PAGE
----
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away in communities in which Protestant influences were dominant, especially where the teachings of the Methodists and Baptists took strongest hold. There the "shout" provided vent for the emotions to which their ancestors gave expression in mad and lascivious dancing,
Paul B. du Chaillu1 describes a nocturnal funeral chant whose wailing seemed burdened with a sense of absolute hopelessness and whose words ran thus:
Oh, you will never speak to us any more, We can not see your face any more, You will never walk with us again, You will never settle our palavers for us.
Edwards, in his history of the West Indies,2 says of the slaves in those islands:
At other times, more especially at the burial of such among them as were respected in life or venerable through age, they exhibit a sort of Pyrrhick or war-like dance, in which their bodies are strongly agitated by running, leaping and jumping, with many violent and frantick gestures and contortions. Their funeral songs, too, are all of the heroick or martial cast, affording some colour to the prevalent notion that the negroes consider death not only as a welcome and happy release from the calamities of their condition, but also as a passport to the place of their nativity; a deliverance which, while it frees them from bondage, returns them to the society of their dearest, long lost and lamented relatives in Africa.
From the description by Francisco Travassos Valdez,' it appears that in Loanda, Lower Guinea, when a death occurs the friends of the dead person not only sing and dance at the funeral, but repeat the rites at intervals of a week and a month. In the songs the good deeds of the departed are celebrated and his virtues extolled. The eulogies are interrupted at intervals by one of the mourners exclaiming, "He is dead!" whereupon all the others reply in chorus, "Woe is me!"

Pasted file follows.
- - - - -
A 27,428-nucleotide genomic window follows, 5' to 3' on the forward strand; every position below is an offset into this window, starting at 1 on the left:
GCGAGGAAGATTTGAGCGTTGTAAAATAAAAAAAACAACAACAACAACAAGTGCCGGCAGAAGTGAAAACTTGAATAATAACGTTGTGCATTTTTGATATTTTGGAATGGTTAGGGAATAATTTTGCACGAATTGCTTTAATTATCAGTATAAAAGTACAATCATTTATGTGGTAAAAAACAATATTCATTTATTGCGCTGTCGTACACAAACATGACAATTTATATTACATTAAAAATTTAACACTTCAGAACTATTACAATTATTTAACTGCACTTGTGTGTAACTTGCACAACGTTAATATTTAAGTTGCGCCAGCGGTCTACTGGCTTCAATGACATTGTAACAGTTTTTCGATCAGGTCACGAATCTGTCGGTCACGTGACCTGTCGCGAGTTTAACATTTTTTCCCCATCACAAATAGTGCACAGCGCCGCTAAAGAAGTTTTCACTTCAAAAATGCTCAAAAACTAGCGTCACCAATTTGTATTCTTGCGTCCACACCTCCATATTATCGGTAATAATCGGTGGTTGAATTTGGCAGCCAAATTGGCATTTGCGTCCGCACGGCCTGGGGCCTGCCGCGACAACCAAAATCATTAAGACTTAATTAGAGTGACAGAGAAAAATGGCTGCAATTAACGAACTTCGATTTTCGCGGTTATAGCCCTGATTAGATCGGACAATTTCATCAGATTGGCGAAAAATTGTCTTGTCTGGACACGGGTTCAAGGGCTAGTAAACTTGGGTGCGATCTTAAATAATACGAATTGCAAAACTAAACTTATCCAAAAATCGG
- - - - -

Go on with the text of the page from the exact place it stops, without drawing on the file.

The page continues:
In some sections of Africa the period of mourning is, or was, a period of cessation from musical performances; in
1The song is quoted by Prof. Edwards from Du Chaiilu's "Explorations and Adventures in Equatorial Africa," and Prof. Edwards refers for similar examples to Major A. G. Laing's "Travels in Western Africa," London, 1825, pp. 233 and 237; Theodor Waitz's "Anthropologic der Naturvolker," Leipsic, 1860, II, pp. 240 and 243; and K. Endemann'a "Mittheilungen fiber die Sotho-Neger," Berlin, 1874, pp. 57, 63. '
a "The History, Civil and Commercial, of the British Colonies in the West Indies," by Bryan Edwards, Esq., F. R. S., S. A., Vol. II, p. 103.
"Six Years of a Traveller's Life in Western Africa," London, 1861, cited byEngel.